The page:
Coffee will be the strongest drink served this morning when two major alcohol industry trade groups host a $1,000-a-head fund-raising breakfast for an unlikely beneficiary: Sen. Orrin G. Hatch (R-Utah), a teetotaling Mormon.
The event at the Monocle Restaurant on Capitol Hill will be a thank-you of sorts for Hatch, who led Senate efforts this year to stop vineyards and liquor merchants from selling their wares direct to consumers via the Internet--a growing movement that threatens the wholesalers who now control alcohol sales in most states.
Strange bedfellows as they may be, Hatch has no qualms about receiving help from the Wine and Spirits Wholesalers of America and the National Beer Wholesalers Association, which are sponsoring the event.
"The senator is happy to unite with a team that shares a common interest in preventing underage alcohol abuse" by curbing sales over the Internet that bypass wholesalers and go direct to buyers, a Hatch spokesman said yesterday.
The spokesman said the Utah senator hopes to raise $10,000 to $15,000 from a mix of lobbyists representing not only the liquor industry, but also defense, real estate and rural electric companies.
"This type of fund-raiser happens around town all day every day," said David Dickerson, vice president of the Wine and Spirits Wholesalers.
While 15 states allow direct sales, most still require the marketing of wine, beer and spirits through wholesalers or state liquor agencies. Hatch has complained that Utah's controls over alcohol sales, among the strictest in the nation, have been undercut by direct marketing, including sales to teenagers.
That situation made him an advocate of legislation to give states more muscle to enforce their right under the 21st Amendment to regulate liquor sales.
In March, Hatch held hearings and introduced legislation enabling states to seek injunctions against out-of-state vineyards and big retailers that illegally ship direct to consumers.
Last month, a version of the Hatch proposal, offered by Sen. Robert C. Byrd (D-W.Va.), passed 80 to 17 and was attached to a juvenile justice bill that the Senate then approved.
A bill similar to Hatch's was introduced yesterday in the House by Reps. Joe Scarborough (R-Fla.) and William D. Delahunt (D-Mass.).
Wholesalers contend that they are losing $1 billion a year in diverted illegal sales, while state governments are forgoing $200 million a year in sales and excise taxes.
Although wholesalers complain about a proliferation of Internet sites hawking "secret treasures from California's small, award-winning wineries," a bigger fear is that well-heeled liquor retailers will increasingly take advantage of direct selling techniques.
With that in mind, the wholesalers have pulled out all the stops to push for protective legislation.
The wine and spirits wholesalers group reported spending $430,000 on lobbying in 1998. Its political action committee handed out more than $200,000 in contributions to House and Senate candidates, mostly to Republicans. The beer wholesalers group spent $450,000 on lobbying last year, and shelled out $1.2 million in PAC contributions, all but $231,000 of it to Republicans.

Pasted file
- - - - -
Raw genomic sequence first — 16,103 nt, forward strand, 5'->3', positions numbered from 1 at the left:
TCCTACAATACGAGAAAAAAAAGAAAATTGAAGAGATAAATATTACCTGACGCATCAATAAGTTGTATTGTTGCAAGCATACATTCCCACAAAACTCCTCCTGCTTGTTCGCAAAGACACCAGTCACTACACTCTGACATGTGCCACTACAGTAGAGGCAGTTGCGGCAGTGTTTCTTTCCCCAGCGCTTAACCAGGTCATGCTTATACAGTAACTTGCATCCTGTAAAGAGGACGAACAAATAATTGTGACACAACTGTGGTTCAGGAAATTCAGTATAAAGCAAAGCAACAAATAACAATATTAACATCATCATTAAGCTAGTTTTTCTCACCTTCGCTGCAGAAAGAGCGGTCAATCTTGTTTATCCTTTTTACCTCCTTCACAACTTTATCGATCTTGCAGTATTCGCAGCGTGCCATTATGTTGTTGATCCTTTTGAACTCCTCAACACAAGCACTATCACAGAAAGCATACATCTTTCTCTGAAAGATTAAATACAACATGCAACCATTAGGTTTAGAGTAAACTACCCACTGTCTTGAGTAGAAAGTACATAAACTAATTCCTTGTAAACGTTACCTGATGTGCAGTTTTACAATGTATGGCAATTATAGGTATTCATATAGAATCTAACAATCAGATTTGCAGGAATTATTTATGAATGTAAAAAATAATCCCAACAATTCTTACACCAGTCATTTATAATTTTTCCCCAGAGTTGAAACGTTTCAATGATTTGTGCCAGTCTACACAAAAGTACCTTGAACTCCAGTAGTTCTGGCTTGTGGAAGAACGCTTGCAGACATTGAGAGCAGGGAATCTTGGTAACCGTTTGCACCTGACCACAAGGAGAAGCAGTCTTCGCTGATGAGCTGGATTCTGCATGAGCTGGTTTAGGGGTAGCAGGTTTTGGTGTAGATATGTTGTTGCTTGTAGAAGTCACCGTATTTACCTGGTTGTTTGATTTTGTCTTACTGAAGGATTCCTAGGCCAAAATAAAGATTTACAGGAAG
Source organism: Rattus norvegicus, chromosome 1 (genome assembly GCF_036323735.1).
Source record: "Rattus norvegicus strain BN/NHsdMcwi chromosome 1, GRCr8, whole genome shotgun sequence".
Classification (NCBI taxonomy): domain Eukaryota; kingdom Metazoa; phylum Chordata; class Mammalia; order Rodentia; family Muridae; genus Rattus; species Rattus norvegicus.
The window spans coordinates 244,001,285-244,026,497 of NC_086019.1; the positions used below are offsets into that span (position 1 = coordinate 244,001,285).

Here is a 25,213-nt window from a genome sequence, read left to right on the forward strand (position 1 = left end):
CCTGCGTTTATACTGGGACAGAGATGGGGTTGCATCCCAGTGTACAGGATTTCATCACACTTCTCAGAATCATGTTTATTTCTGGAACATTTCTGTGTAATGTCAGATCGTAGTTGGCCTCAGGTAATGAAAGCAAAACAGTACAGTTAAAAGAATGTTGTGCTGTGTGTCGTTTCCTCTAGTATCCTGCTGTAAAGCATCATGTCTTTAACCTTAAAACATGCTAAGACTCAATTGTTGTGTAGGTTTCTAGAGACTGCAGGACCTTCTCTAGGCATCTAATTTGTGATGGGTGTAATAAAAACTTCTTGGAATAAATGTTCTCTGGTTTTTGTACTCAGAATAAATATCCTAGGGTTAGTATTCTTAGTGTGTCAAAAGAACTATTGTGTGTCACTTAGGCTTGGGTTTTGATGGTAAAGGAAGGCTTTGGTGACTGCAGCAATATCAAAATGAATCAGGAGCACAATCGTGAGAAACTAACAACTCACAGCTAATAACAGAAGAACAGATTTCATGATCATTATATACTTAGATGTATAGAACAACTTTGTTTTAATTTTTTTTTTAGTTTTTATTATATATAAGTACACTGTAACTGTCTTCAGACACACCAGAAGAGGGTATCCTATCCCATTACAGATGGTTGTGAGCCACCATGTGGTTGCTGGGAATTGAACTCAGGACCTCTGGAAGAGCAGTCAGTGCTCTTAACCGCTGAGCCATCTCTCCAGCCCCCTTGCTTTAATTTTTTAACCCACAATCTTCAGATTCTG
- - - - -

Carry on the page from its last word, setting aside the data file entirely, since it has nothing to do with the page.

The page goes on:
At the end of 1997, the wine wholesalers association hired the Washington-based lobbying firm Strate@com, which in turn set up Americans for Responsible Alcohol Access. ARAA's job was to "raise the profile on the issue," according to executive director Barry McCahill.
ARAA hammered on the dangers of underage drinkers' access to alcohol on the Internet, and brought in groups such as the American Academy of Pediatrics and the American Trauma Society to broaden the coalition's base. But that effort has run into controversy.
On Friday, the Emergency Nurses Association decided to withdraw from the coalition. A letter from Jean A. Proehl, ENA president, said the group had decided that "ARAA is either a front for the wholesalers to promote their economic agenda or, at best, ARAA's agenda is strongly influenced by the financial support they are getting from the wholesalers." The implication was that the wholesalers' real goal was to protect their economic interests rather than promote responsible use of alcohol.
In May, Mothers Against Drunk Driving, which opposes illegal liquor sales through the Internet, formally disassociated itself from the coalition. "We didn't want to become a poster child for one side of the alcohol industry that was fighting the other side," said Bob Shearouse, MADD's director of public policy.
But those defections aren't expected to dampen the good feeling among friends at today's fund-raiser. Indeed, the top executives of both major wholesaler groups hosting the affair have long-standing ties to Hatch. Juanita D. Duggan, chief executive of the wine wholesalers, was a staff member on the Senate Labor Committee when Hatch chaired it 18 years ago. As executive vice president of the National Food Processors Association, she worked with him on legislation and helped him raise money. Ronald A. Sarasin, chief of the beer wholesalers and a former Republican House member from Connecticut, has been a friend of Hatch's for 20 years.
CAPTION: Two major alcoholic beverage trade groups will host a fund-raiser today for Sen. Orrin G. Hatch (R-Utah).